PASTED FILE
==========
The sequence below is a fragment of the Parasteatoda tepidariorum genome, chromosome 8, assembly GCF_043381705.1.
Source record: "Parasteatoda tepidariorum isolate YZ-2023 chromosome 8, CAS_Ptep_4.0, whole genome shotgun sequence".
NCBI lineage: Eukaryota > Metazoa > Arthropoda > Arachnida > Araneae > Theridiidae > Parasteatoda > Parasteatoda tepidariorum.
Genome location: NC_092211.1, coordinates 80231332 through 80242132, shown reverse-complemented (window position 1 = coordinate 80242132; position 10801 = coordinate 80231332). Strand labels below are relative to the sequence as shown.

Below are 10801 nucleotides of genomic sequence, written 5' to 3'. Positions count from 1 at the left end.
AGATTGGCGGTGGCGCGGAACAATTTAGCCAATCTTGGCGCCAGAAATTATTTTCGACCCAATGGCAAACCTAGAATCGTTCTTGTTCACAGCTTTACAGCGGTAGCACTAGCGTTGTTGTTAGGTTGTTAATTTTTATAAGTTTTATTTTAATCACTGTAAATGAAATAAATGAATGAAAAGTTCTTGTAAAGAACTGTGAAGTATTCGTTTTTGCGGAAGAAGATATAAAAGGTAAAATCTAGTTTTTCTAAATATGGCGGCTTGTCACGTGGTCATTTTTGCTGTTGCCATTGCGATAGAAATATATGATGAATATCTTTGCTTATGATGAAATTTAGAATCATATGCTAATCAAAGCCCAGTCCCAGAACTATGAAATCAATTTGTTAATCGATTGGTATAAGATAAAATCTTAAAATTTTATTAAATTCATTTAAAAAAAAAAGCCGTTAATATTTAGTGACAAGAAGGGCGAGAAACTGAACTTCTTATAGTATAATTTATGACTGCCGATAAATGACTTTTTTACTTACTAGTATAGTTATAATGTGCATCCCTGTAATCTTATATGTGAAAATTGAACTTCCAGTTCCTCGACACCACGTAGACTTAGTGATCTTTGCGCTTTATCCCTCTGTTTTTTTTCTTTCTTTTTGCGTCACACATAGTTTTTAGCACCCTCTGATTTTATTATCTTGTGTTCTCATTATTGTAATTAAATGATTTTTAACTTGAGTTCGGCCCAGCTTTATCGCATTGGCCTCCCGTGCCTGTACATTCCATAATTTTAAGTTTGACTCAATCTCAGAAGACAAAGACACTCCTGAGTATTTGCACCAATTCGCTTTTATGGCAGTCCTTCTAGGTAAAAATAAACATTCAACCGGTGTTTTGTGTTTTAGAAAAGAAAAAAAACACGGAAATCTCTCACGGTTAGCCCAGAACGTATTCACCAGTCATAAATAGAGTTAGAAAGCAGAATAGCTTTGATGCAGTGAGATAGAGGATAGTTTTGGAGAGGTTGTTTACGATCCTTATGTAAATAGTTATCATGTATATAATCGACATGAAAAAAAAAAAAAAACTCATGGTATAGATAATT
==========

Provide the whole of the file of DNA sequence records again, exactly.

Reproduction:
The sequence below is a fragment of the Parasteatoda tepidariorum genome, chromosome 8, assembly GCF_043381705.1.
Source record: "Parasteatoda tepidariorum isolate YZ-2023 chromosome 8, CAS_Ptep_4.0, whole genome shotgun sequence".
NCBI lineage: Eukaryota > Metazoa > Arthropoda > Arachnida > Araneae > Theridiidae > Parasteatoda > Parasteatoda tepidariorum.
Genome location: NC_092211.1, coordinates 80231332 through 80242132, shown reverse-complemented (window position 1 = coordinate 80242132; position 10801 = coordinate 80231332). Strand labels below are relative to the sequence as shown.

Below are 10801 nucleotides of genomic sequence, written 5' to 3'. Positions count from 1 at the left end.
AGATTGGCGGTGGCGCGGAACAATTTAGCCAATCTTGGCGCCAGAAATTATTTTCGACCCAATGGCAAACCTAGAATCGTTCTTGTTCACAGCTTTACAGCGGTAGCACTAGCGTTGTTGTTAGGTTGTTAATTTTTATAAGTTTTATTTTAATCACTGTAAATGAAATAAATGAATGAAAAGTTCTTGTAAAGAACTGTGAAGTATTCGTTTTTGCGGAAGAAGATATAAAAGGTAAAATCTAGTTTTTCTAAATATGGCGGCTTGTCACGTGGTCATTTTTGCTGTTGCCATTGCGATAGAAATATATGATGAATATCTTTGCTTATGATGAAATTTAGAATCATATGCTAATCAAAGCCCAGTCCCAGAACTATGAAATCAATTTGTTAATCGATTGGTATAAGATAAAATCTTAAAATTTTATTAAATTCATTTAAAAAAAAAAGCCGTTAATATTTAGTGACAAGAAGGGCGAGAAACTGAACTTCTTATAGTATAATTTATGACTGCCGATAAATGACTTTTTTACTTACTAGTATAGTTATAATGTGCATCCCTGTAATCTTATATGTGAAAATTGAACTTCCAGTTCCTCGACACCACGTAGACTTAGTGATCTTTGCGCTTTATCCCTCTGTTTTTTTTCTTTCTTTTTGCGTCACACATAGTTTTTAGCACCCTCTGATTTTATTATCTTGTGTTCTCATTATTGTAATTAAATGATTTTTAACTTGAGTTCGGCCCAGCTTTATCGCATTGGCCTCCCGTGCCTGTACATTCCATAATTTTAAGTTTGACTCAATCTCAGAAGACAAAGACACTCCTGAGTATTTGCACCAATTCGCTTTTATGGCAGTCCTTCTAGGTAAAAATAAACATTCAACCGGTGTTTTGTGTTTTAGAAAAGAAAAAAAACACGGAAATCTCTCACGGTTAGCCCAGAACGTATTCACCAGTCATAAATAGAGTTAGAAAGCAGAATAGCTTTGATGCAGTGAGATAGAGGATAGTTTTGGAGAGGTTGTTTACGATCCTTATGTAAATAGTTATCATGTATATAATCGACATGAAAAAAAAAAAAAAACTCATGGTATAGATAATT